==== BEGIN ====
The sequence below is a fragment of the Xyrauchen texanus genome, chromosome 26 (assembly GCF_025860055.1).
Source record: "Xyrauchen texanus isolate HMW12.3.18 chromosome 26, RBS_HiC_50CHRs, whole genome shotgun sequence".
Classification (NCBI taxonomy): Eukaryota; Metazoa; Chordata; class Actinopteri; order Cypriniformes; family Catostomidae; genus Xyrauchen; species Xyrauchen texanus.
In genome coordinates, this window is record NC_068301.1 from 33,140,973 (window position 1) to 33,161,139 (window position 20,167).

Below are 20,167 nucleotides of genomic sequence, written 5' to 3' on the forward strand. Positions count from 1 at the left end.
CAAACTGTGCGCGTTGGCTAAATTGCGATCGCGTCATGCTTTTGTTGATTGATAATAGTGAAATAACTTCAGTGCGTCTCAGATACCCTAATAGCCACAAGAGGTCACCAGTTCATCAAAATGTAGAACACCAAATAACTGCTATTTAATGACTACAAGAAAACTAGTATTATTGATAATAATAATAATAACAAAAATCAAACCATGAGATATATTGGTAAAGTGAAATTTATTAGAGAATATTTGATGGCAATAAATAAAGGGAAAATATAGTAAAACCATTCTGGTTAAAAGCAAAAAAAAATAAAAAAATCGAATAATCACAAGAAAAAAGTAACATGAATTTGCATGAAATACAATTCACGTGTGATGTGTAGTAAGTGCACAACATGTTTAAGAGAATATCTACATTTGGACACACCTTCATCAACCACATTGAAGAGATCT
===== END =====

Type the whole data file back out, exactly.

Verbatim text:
The sequence below is a fragment of the Xyrauchen texanus genome, chromosome 26 (assembly GCF_025860055.1).
Source record: "Xyrauchen texanus isolate HMW12.3.18 chromosome 26, RBS_HiC_50CHRs, whole genome shotgun sequence".
Classification (NCBI taxonomy): Eukaryota; Metazoa; Chordata; class Actinopteri; order Cypriniformes; family Catostomidae; genus Xyrauchen; species Xyrauchen texanus.
In genome coordinates, this window is record NC_068301.1 from 33,140,973 (window position 1) to 33,161,139 (window position 20,167).

Below are 20,167 nucleotides of genomic sequence, written 5' to 3' on the forward strand. Positions count from 1 at the left end.
CAAACTGTGCGCGTTGGCTAAATTGCGATCGCGTCATGCTTTTGTTGATTGATAATAGTGAAATAACTTCAGTGCGTCTCAGATACCCTAATAGCCACAAGAGGTCACCAGTTCATCAAAATGTAGAACACCAAATAACTGCTATTTAATGACTACAAGAAAACTAGTATTATTGATAATAATAATAATAACAAAAATCAAACCATGAGATATATTGGTAAAGTGAAATTTATTAGAGAATATTTGATGGCAATAAATAAAGGGAAAATATAGTAAAACCATTCTGGTTAAAAGCAAAAAAAAATAAAAAAATCGAATAATCACAAGAAAAAAGTAACATGAATTTGCATGAAATACAATTCACGTGTGATGTGTAGTAAGTGCACAACATGTTTAAGAGAATATCTACATTTGGACACACCTTCATCAACCACATTGAAGAGATCT